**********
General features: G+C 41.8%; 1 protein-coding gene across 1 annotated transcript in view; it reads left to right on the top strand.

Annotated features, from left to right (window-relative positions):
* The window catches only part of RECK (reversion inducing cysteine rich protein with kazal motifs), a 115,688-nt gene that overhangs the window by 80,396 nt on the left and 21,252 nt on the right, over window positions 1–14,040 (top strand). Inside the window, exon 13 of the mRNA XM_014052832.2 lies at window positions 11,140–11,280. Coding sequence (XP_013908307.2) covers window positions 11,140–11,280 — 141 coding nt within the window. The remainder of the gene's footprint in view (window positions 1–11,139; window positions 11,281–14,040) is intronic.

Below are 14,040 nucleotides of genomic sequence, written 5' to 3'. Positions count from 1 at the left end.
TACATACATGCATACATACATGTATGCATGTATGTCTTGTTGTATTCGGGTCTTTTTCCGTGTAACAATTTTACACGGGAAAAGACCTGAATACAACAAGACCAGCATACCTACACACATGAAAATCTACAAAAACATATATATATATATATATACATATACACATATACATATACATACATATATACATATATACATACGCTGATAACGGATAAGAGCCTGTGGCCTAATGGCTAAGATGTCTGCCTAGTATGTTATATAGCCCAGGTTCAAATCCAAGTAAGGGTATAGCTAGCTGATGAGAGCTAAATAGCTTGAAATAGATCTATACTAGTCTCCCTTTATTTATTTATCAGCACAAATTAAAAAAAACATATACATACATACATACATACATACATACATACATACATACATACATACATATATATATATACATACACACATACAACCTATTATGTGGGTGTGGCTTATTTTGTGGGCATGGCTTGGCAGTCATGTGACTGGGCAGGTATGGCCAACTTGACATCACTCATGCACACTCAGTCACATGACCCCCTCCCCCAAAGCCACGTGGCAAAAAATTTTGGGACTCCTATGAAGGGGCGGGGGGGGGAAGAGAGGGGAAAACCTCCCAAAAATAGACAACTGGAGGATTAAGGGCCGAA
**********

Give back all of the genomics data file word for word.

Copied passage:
General features: G+C 41.8%; 1 protein-coding gene across 1 annotated transcript in view; it reads left to right on the top strand.

Annotated features, from left to right (window-relative positions):
* The window catches only part of RECK (reversion inducing cysteine rich protein with kazal motifs), a 115,688-nt gene that overhangs the window by 80,396 nt on the left and 21,252 nt on the right, over window positions 1–14,040 (top strand). Inside the window, exon 13 of the mRNA XM_014052832.2 lies at window positions 11,140–11,280. Coding sequence (XP_013908307.2) covers window positions 11,140–11,280 — 141 coding nt within the window. The remainder of the gene's footprint in view (window positions 1–11,139; window positions 11,281–14,040) is intronic.

Below are 14,040 nucleotides of genomic sequence, written 5' to 3'. Positions count from 1 at the left end.
TACATACATGCATACATACATGTATGCATGTATGTCTTGTTGTATTCGGGTCTTTTTCCGTGTAACAATTTTACACGGGAAAAGACCTGAATACAACAAGACCAGCATACCTACACACATGAAAATCTACAAAAACATATATATATATATATATACATATACACATATACATATACATACATATATACATATATACATACGCTGATAACGGATAAGAGCCTGTGGCCTAATGGCTAAGATGTCTGCCTAGTATGTTATATAGCCCAGGTTCAAATCCAAGTAAGGGTATAGCTAGCTGATGAGAGCTAAATAGCTTGAAATAGATCTATACTAGTCTCCCTTTATTTATTTATCAGCACAAATTAAAAAAAACATATACATACATACATACATACATACATACATACATACATACATACATACATATATATATATACATACACACATACAACCTATTATGTGGGTGTGGCTTATTTTGTGGGCATGGCTTGGCAGTCATGTGACTGGGCAGGTATGGCCAACTTGACATCACTCATGCACACTCAGTCACATGACCCCCTCCCCCAAAGCCACGTGGCAAAAAATTTTGGGACTCCTATGAAGGGGCGGGGGGGGGAAGAGAGGGGAAAACCTCCCAAAAATAGACAACTGGAGGATTAAGGGCCGAA